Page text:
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On Nov. 17, two of the most successful football coaches in Montana history walked off the field for the last time.

Terry Thomas of Dillon and Scott King of Malta have decided to retire as the head football coaches of their respective programs after 20-plus seasons on the job.

“Even the thought of (not coaching) is a very interesting concept,” Thomas said. “Because having played football ever since I was little all the way through college and then coaching, it’s been a very important part of my life for as long as I can remember. It’s going to be different.”

King echoed those sentiments.

“I’m sure it’s going to be difficult,” King said of watching games from the stands instead of the sidelines. “There are clearly things that I’m going to miss about coaching.”

The 53-year-old King and 54-year-old Thomas took similar paths on their storied careers, which resulted in 216 career wins for King and 211 for Thomas.

King spent four years at Harlem before joining the coaching staff in Malta, where he spent another four seasons as an assistant before taking over the head job in 1989.

Since becoming the head coach, the Mustangs have reached the playoffs 24 consecutive seasons and won state championships in 1996, 2000, and 2006, while racking up a record of 206 wins and 48 losses.

“When you’re in coaching, you don’t really set out to win 200 games or this many state championships,” King said of the records. “You set out to be a person who can have influence on the lives of young people. The wins and championships become a byproduct of those associations.”

Assistant coach Tad Schye has been on King’s staff since the beginning, and King said he deserves credit for the Mustangs’ success.

“We’ve had a great association with a lot of good men,” King said. “A lot of our success I can attribute to him.

“Tom Schumacher started in the very beginning and was with us for 19 years. But he had coached Mustang football even before that.

“Shawn Bleth, Nick Oxarart, and Delmer Henry are our current guys. Chad Sealey, Russell McCarvell … many numerous coaches that have come through our program that have all had an impact on the success.”

Thomas’ career started with four years at Wolf Point, followed by one season as an assistant coach at Fergus High School in Lewistown. In 1986, he began his tenure as the head coach at Beaverhead County High School in Dillon.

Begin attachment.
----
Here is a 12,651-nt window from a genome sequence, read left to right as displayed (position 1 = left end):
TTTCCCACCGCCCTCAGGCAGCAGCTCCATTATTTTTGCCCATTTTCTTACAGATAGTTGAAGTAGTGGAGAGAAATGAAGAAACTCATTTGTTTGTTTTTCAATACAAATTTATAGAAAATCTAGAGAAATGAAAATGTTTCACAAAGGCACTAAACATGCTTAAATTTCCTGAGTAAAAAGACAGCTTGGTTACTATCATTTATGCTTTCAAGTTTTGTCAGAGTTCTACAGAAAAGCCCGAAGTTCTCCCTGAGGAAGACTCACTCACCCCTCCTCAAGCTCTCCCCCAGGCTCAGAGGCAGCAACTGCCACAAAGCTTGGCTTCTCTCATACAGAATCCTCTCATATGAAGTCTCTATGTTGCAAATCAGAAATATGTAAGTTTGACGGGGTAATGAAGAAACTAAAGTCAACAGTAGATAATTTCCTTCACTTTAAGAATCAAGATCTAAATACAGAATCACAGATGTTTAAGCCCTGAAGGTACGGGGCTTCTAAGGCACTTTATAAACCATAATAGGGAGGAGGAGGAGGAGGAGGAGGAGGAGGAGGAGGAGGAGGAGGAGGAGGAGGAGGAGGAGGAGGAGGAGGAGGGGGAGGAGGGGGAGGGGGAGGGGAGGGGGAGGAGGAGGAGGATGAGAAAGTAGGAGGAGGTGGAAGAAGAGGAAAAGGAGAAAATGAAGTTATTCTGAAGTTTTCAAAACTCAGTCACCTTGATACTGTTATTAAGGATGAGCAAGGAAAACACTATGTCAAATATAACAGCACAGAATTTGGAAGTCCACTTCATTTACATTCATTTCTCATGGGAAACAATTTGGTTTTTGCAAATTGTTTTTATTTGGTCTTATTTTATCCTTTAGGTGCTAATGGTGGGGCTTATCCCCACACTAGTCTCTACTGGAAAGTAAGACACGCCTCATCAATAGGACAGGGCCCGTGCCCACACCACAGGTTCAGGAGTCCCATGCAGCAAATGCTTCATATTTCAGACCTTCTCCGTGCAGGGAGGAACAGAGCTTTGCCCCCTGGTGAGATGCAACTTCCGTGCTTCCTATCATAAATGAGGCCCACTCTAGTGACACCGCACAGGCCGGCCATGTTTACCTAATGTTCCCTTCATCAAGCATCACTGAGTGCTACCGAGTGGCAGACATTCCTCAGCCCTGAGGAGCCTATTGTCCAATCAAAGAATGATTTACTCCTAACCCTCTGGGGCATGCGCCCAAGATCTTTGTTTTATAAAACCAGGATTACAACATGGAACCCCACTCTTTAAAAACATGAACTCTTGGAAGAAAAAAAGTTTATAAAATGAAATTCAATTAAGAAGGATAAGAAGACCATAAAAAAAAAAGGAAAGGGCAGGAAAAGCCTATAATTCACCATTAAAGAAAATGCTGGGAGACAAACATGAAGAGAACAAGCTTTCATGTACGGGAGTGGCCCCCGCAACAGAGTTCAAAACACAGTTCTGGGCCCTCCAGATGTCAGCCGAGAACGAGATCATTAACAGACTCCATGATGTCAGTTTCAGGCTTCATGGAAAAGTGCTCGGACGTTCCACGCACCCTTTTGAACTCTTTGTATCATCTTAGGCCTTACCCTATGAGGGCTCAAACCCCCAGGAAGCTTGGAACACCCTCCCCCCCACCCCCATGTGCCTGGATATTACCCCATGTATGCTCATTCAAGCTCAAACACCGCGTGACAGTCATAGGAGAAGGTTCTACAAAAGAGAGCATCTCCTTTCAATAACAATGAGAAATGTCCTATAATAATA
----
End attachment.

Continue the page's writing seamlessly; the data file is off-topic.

The Beavers reached the playoffs 17 times under Thomas’ guidance and won state championships in 2000, 2003, 2005, 2006, and 2011. The Beavers have gone 189-65 over that span. Like King, Thomas was quick to give the rest of his coaching staff credit.

“The coaching staff has been with me forever,” said Thomas, who will continue coaching the boys basketball team. “They’ve been such a tremendous part of my life with their friendships and their loyalty. Just the experiences that I’ve had with them over the years – as well as the players you grow to love as you work with them to the time that they go on to do their own things.”

Rick Nordahl, Brett Carver, Steve Vezina, Gary Ferris, Rex Whitworth, Jim Myers, Josh Keltz, and Brock Myllymaki make up the coaching staff, and Thomas said all of them – with the exception of Keltz – have been on the staff for more than 10 years. Thomas also thanked superintendent Fred Chouinard and athletic director Gary Haverfield for giving his staff “the opportunity to keep pursing excellence.”

That excellence earned both coaches respect throughout the football community for their actions both on and off the field.

Colstrip athletic director and former football coach Mark Ator coached with Thomas and King during various all-star games, knows both men well, and says they’ll be missed in Montana football circles.

“Those are two hall-of-famers and even better people,” Ator said. “They’re as good as I’ve ever seen. They’re just good coaches.”

Said King: “I’ve had a wonderful experience as the head football coach at Malta High School. I’ve always operated under the assumption that we as school leaders are in the business of providing to your students the opportunity to collect positive memories of their time in high school. That’s my hope for our athletes after they come out of Mustang football.

“What’s happened is in return my memory vault is just overflowing with great opportunities, great experiences, great memories of the hundreds of players and dozens of coaches who have come through our program. I’ve been a pretty lucky guy.”

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Online sports editor for The Billings Gazette.